Researchers used information from the National Institute on Aging’s Health and Retirement Study, a large public resource on adults 50 years and older in the United States, to tease out correlations between reading and longevity.
The study includes a survey on activities that categorized aging adults’ reading habits.
The researchers gave participants a reading score that characterized the amount of time they spent reading books or periodicals per week.
They also assessed participants’ cognitive engagement using scores that take the ability to perform cognitive tasks, like counting backward from 20, into consideration.
Then, they matched up each participant to information in the National Death Index, a central database of the names of people who died based on state reporting.
After poring over data from 3,635 participants and adjusting for factors like age, sex, race and education, researchers found that 27 percent of respondents who replied that they had read a book within the last week during the survey had died during 12 years of the study, compared to 33 percent of people who did not read books.
People who read books lived an average of 23 months longer than those who did not. The amount of time people spent reading seemed to matter too: People who read up to 3.5 hours a week were 17 percent less likely to die, and people who read more than that were 23 percent less likely.
Periodical and newspaper readers lived longer too, but not as long as those readers who preferred books.
“We uncovered that this effect is likely because books engage the reader’s mind more—providing more cognitive benefit, and therefore increasing the lifespan,” Avni Bavishi, who co-authored the study, tells Flood.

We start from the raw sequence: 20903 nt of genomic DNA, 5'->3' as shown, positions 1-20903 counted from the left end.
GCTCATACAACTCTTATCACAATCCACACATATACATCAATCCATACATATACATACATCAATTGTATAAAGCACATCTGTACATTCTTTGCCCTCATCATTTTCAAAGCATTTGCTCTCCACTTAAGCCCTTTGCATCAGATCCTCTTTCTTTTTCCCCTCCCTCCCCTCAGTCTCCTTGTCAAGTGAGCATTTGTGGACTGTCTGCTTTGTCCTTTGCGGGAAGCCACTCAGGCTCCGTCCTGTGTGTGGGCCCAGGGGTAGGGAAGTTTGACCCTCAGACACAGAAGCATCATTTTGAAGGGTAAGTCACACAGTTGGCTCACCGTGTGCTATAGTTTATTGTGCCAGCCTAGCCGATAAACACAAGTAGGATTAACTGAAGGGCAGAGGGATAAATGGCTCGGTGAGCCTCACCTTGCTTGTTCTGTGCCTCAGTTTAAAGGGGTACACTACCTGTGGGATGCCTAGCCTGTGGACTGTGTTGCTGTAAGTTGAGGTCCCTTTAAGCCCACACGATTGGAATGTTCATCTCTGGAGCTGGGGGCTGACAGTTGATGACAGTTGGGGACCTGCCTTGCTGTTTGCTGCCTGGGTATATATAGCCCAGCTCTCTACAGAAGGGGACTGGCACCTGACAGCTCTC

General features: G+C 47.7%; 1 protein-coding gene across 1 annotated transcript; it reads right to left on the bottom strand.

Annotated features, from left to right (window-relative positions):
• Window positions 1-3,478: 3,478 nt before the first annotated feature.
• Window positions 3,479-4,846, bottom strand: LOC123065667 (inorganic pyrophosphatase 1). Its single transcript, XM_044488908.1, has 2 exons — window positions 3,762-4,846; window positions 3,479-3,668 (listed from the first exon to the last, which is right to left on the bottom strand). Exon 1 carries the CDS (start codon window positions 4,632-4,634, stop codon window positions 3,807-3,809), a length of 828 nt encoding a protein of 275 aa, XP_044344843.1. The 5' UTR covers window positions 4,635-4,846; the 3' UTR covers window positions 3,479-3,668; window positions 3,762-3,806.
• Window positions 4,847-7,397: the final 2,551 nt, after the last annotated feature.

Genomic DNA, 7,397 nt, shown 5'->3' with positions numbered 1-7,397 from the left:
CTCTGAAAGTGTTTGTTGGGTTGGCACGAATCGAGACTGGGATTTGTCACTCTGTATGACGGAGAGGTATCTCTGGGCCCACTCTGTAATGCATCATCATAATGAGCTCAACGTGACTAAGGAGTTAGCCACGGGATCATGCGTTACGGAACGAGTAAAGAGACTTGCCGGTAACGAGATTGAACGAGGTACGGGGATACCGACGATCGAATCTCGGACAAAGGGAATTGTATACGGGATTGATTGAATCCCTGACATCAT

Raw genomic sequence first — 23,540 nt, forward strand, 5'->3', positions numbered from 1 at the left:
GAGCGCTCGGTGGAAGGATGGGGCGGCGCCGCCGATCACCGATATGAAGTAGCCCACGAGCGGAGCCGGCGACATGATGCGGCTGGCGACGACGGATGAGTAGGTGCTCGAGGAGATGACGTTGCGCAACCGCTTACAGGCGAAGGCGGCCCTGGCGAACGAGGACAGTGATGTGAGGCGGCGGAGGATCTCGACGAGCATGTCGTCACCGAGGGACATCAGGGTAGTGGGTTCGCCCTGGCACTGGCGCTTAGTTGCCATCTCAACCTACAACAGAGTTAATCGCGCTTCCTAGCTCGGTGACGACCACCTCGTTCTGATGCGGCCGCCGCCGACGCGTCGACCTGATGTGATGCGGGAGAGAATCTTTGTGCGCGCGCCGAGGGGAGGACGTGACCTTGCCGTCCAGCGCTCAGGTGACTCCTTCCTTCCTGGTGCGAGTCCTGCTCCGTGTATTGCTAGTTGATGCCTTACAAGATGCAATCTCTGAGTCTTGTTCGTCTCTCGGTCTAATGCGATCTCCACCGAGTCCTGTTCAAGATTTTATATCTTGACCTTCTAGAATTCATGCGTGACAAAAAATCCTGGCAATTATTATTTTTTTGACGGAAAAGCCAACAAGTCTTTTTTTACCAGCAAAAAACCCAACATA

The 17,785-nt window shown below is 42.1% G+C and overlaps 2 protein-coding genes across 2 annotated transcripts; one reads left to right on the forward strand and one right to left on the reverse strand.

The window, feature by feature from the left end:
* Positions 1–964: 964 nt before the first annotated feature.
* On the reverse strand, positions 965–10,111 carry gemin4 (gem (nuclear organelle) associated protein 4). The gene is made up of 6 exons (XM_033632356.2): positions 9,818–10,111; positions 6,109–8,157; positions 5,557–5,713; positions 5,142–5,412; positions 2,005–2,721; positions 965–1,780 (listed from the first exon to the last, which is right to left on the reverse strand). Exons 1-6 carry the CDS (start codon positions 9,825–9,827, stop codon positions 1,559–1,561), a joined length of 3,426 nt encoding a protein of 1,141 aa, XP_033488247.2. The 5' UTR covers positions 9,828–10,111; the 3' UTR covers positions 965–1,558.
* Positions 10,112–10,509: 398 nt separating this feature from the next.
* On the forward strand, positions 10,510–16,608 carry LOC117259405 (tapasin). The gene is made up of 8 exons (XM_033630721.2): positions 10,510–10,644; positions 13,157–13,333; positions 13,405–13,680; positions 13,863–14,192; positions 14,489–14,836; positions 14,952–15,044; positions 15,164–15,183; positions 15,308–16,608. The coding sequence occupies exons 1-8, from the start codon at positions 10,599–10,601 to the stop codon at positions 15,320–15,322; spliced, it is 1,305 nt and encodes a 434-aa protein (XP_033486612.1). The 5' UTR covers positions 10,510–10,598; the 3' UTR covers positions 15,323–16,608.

Detail from Jan van Neck’s Anatomy Lesson of Dr. Frederick Ruysch (1683), showing Ruysch in the centre with an infant cadaver.
When visiting Frederik Ruysch in Amsterdam in 1697, Tsar Peter the Great kissed one of the specimens from his anatomical museum, and afterwards bought the entire collection.
Three hundred years later, the Dutch crown prince, Willem Alexander, when visiting St Petersburg, was withheld from seeing Ruysch’s work. Diplomats had decided the prince had to be spared the sight of the ‘macabre, deformed foetuses’ that Ruysch had preserved.
If he had heard this, Frederik Ruysch would have turned in his grave.
Not that he would have been surprised to hear that his preparations had survived three centuries, for he would have expected nothing less. Nor would he have been astonished to find a prince taking an interest in his work.
But he would have been dismayed to hear his specimens described as macabre, since it was precisely the beauty of his preparations that earned Ruysch long-lasting fame. For centuries, friend and foe alike have agreed that he should be credited, above all, with making anatomy an acceptable pursuit.
A depiction of one of Ruysch’s displays, featuring infant skeleton’s weeping into handkerchiefs, as featured in Alle de ontleed- genees- en heelkindige werken…van Fredrik Ruysch.
Rod Parham (derwombat) and Luke Heffernan enjoying some quality time in Light Square after the May Day March through Adelaide.
Photograph by Candace Parham.
Luke Heffernan is a “salt of the Earth” sort of bloke, with a great sense of humour and is to be quite honest (in my humble opinion) a working class Hero.
But if someone was to ask me what I remember most about Luke it is his stories of his pure hatred of going to the Dentist.
It started when as a young boy his mother took him to see an old Dentist in Adelaide that Luke describes as an “utter cruel bastard” who inflicted the young Luke with “monumental and hideous pain and enough blood” to terrify the young boy.
So much so so that for many years whenever the feelings of tooth pain entered the young bloke’s head it curiously disappeared on his way to the Dentist with his Mum.
So by the time he got to the front door of the surgery he was “cured”.
When Luke got older and the old Dentist had died, he became known in the Dentistry trade as a “dangerous patient to have”.
Why you might ask?
He would threaten each Dentist (no matter how good or nice they were) “to kick them in the nuts” if he felt the slightest pain. “You give me pain and I will give you pain,” he would say.
And you know what “IT WORKED”, says Comrade Luke Heffernan.